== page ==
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A Look At Lee Iacocca's Automotive Legacy, From The Mustang To The Minivan

Dave Royse

Lee Iacocca’s outsized legacy in the automotive world ranges from the brash mixture of muscle and sports car that was the Ford Mustang to the stylistically boring but practical cars that rescued Chrysler (NYSE: FCAU) to a whole new vehicle that would become the nation’s suburban icon, the minivan.

Iacocca, who died Tuesday at age 94, rescued Chrysler from the brink of collapse in the early 1980s and gained fame as its no-nonsense spokesman, urging TV viewers, “If you can find a better car, buy it.”

After gaining fame in the industry for the youth-focused Mustang, his second act at Chrysler took a completely different tack, embracing the practical as Iacocca used his salesmanship skills to rescue the faltering company behind cheap, fuel-efficient family cars.

Ford Mustang

Iacocca was a vice president at Ford Motor Company (NYSE: F) in the early 1960s and championed the development of the Mustang, which went on to become one of the most iconic American cars ever.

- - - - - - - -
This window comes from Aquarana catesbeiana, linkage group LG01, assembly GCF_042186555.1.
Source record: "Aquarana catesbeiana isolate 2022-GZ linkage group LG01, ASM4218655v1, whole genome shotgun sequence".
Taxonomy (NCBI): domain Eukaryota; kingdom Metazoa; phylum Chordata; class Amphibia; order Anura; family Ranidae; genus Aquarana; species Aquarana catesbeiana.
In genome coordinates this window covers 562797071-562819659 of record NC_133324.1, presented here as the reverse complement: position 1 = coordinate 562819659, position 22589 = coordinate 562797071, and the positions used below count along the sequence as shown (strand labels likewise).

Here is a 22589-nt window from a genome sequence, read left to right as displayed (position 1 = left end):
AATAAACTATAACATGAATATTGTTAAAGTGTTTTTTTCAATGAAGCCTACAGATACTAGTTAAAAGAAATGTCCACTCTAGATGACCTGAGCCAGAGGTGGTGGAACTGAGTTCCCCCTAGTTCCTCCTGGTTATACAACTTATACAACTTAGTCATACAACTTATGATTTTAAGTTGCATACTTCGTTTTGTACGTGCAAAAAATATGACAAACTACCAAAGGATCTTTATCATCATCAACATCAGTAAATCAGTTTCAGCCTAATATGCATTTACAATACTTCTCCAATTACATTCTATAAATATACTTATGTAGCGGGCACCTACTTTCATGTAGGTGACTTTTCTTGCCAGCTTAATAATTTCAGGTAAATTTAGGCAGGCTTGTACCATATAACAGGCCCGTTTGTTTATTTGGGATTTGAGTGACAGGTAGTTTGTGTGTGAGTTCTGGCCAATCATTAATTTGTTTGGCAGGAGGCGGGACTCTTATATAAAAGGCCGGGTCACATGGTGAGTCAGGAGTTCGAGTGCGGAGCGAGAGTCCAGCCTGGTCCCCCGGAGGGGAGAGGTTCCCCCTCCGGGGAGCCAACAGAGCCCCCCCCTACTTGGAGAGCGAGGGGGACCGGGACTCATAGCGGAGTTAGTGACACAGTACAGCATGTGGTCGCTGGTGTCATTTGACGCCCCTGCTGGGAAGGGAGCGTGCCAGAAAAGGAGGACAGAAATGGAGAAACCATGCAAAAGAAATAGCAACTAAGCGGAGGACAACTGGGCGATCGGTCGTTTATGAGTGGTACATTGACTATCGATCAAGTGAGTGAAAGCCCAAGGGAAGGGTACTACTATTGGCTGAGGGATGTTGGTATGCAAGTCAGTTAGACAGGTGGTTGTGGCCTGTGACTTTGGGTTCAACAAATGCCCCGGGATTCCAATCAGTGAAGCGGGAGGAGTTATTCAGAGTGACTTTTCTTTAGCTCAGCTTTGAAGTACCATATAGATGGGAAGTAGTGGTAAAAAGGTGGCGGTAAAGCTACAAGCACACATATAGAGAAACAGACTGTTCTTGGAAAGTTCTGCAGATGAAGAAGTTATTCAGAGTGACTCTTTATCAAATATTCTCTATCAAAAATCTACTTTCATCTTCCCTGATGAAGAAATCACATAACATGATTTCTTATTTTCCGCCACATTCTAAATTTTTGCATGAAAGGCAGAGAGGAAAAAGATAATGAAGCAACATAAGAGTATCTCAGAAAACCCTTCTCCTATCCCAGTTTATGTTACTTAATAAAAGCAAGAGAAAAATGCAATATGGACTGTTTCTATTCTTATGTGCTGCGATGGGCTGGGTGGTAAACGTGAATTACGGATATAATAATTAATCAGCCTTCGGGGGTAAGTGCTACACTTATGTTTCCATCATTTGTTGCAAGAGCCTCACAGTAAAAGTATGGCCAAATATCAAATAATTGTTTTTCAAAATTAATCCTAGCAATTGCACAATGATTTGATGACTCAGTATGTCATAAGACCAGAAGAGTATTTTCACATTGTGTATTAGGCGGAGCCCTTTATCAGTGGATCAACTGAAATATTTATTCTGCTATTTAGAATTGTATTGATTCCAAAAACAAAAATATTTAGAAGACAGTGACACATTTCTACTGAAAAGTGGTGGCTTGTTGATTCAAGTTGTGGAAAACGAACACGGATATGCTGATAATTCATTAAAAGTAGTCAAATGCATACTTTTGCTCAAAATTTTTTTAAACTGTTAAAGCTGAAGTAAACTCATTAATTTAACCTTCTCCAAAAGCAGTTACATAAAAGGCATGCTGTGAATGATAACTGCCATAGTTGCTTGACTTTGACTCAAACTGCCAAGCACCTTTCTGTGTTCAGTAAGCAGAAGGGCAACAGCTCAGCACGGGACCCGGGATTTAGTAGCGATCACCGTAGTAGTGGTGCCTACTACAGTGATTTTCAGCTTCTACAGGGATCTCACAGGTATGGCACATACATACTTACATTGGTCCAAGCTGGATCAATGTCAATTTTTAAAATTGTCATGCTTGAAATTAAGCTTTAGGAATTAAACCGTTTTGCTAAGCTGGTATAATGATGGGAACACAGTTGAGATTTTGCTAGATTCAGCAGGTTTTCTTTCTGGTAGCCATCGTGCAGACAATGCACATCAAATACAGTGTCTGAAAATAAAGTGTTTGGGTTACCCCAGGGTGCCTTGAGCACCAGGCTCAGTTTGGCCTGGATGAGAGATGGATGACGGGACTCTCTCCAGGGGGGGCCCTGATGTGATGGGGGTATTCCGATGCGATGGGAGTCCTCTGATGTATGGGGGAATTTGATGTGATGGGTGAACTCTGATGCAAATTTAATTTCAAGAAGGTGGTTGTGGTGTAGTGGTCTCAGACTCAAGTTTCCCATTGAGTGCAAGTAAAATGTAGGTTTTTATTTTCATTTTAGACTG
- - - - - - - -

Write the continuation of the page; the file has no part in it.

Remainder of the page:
The son of Italian immigrants went to work at Ford right out of college in the 1940s. He started as an engineer but was better at selling his ideas, so he moved to the marketing department and rose through the ranks, becoming vice president and head of the Ford division by age 36.

But in the 1970s, Iacocca butted heads with Henry Ford II and was fired in 1978.

K-Cars And Minivans

He landed as head of rival Chrysler, which was reeling in $5 billion of debt and making gas-hog cars that weren’t selling. Iacocca worked with the United Auto Workers union to get the government to guarantee loans that would let the company avoid bankruptcy.

Then, he oversaw an overhaul at Chrysler, focusing on staid, basic cars like Plymouth Reliant and the Dodge Aries in the K-car series. Aimed at practical families rather than car buffs, they were boxy but affordable. They gained huge market share and Chrysler paid back its government loans seven years early.

Iacocca’s fame grew and he wrote two best-selling books and even turned down efforts to get him to run for president of the United States.

Continuing its push to sell cars to middle-American family drivers, Iacocca’s Chrysler then introduced the mini-van, which would replace the station wagon as the American suburban automotive mainstay.

Iacocca retired as president, CEO and chairman of Chrysler at the end of 1992, though he would later make more commercials for the company in the 2000s.

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